The Bill proposes to amend the CTRFIP rules so that it is assumed that the passive income proportion for the current year is equal to that of the previous year in determining the maximum franking rate.From 2017–18, a company’s CTRFIP for an income year will be equal to its corporate tax rate for that income year with the following assumptions:
- its aggregated turnover for the income year equals its previous year’s aggregated turnover [existing condition];
- its BREPI for the income year equals its previousyear’s BREPI [new proposed condition]; and
- its assessable income for the income year equals its previousyear’s assessable income [new proposed condition].
If the previous year’s BREPI was at least 80 per cent of the company’s previous year’s assessable income, the company’s maximum franking rate for the current year is 30 per cent — regardless of its aggregated turnover or whether it is carrying on a business. Incidentally, the corporate tax rate for the previous year would also have been 30 per cent.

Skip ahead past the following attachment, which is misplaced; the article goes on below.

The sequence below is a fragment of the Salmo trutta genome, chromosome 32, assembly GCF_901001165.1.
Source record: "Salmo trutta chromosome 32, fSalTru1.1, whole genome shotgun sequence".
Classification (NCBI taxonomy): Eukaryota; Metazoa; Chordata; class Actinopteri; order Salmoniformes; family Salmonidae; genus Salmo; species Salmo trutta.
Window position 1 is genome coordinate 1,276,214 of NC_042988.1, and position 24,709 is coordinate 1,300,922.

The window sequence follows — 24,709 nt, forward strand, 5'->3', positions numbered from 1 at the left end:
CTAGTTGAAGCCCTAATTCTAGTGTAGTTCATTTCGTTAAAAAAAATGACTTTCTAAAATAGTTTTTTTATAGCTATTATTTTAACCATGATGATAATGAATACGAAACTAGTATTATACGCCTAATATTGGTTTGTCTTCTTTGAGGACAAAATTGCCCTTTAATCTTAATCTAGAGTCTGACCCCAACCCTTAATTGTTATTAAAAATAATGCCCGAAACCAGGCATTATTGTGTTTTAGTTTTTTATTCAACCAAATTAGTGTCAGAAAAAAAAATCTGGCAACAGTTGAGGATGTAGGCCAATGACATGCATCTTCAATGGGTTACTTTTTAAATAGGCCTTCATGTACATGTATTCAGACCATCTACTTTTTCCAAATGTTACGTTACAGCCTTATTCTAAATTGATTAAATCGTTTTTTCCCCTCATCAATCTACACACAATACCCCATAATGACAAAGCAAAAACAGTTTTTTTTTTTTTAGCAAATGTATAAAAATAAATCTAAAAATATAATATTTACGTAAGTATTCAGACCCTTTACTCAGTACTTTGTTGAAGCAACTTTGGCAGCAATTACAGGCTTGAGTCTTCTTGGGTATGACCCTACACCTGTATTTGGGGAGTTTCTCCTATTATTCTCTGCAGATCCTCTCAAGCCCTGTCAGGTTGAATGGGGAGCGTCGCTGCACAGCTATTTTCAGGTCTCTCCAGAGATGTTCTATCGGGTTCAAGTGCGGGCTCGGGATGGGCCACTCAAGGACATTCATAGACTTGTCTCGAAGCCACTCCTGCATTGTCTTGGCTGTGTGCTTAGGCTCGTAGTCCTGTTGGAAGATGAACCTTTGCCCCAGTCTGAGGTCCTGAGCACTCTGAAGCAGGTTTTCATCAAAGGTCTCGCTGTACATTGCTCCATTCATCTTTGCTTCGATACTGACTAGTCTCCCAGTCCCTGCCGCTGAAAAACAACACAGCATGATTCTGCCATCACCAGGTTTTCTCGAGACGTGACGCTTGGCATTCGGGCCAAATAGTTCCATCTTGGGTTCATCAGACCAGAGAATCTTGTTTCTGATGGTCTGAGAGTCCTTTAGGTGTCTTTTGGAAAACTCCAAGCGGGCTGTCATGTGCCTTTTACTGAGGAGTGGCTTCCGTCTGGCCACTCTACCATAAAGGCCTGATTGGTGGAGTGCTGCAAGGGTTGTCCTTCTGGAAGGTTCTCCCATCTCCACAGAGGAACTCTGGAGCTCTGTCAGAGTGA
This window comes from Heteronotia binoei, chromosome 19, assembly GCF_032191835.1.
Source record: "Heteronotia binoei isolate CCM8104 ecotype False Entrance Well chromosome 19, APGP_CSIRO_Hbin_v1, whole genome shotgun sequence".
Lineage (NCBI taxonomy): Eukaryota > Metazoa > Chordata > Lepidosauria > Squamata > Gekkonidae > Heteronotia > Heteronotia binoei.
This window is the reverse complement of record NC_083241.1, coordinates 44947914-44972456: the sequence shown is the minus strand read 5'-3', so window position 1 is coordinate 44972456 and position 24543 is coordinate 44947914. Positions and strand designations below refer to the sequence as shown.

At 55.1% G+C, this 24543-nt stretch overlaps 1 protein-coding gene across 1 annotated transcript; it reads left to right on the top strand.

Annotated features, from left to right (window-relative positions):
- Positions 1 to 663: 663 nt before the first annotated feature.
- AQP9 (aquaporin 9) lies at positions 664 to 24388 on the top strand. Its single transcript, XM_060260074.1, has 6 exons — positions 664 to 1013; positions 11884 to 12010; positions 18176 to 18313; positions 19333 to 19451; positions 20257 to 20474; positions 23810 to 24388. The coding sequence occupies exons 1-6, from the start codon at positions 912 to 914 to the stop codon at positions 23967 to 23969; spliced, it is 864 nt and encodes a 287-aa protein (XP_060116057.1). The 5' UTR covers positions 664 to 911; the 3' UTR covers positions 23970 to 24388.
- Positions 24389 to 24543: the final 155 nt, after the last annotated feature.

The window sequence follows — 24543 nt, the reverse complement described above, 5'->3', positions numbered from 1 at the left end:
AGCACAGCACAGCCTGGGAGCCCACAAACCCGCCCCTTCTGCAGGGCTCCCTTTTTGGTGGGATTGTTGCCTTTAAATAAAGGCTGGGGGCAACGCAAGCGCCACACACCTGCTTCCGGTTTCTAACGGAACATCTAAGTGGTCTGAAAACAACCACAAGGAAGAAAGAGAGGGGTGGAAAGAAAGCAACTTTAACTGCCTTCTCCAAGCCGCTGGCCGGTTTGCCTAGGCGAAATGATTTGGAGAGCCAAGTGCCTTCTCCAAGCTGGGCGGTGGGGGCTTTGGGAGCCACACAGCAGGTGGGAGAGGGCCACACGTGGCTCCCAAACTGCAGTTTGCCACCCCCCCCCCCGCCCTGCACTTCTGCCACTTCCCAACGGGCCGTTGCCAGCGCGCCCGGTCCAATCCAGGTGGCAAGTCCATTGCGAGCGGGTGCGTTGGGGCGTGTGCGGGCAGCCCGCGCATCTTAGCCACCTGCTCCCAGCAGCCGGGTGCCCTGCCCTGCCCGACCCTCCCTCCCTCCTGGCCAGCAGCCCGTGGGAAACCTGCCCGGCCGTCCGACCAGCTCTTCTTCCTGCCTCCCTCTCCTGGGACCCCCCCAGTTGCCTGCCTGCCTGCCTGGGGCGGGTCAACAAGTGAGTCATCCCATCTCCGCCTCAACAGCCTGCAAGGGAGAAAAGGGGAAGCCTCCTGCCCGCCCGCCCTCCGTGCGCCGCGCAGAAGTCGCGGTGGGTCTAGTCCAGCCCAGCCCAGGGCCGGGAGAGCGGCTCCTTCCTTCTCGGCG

The following table summarises the different corporate tax rates and maximum franking rates that apply under the Bill:
|Corporate tax rate||Maximum franking rate|
|Base rate entity
In the current income year:
|30%||In the previous income year:
Carrying on a business? The question is still relevant
The headline proposal in the Bill is the repeal of the ‘carrying on a business’ condition to access the lower tax rate from 2017–18.
On 18 October 2017 — the same day on which the Bill was introduced into Parliament — the ATO issued draft taxation ruling TR 2017/D7 which sets out the Commissioner’s preliminary views in relation to when a company carries on a business for the purposes of the definition of a BRE. The draft ruling states that:
… where a … company is established and maintained to make a profit for its shareholders, and invests its assets in gainful activities that have both a purpose and prospect of profit, it is likely to be carrying on a business in a general sense and therefore to be carrying on a business within the meaning of [a BRE] … This is so even if the company’s activities are relatively limited, and its activities primarily consist of passively receiving rent or returns on its investments and distributing them to its shareholders.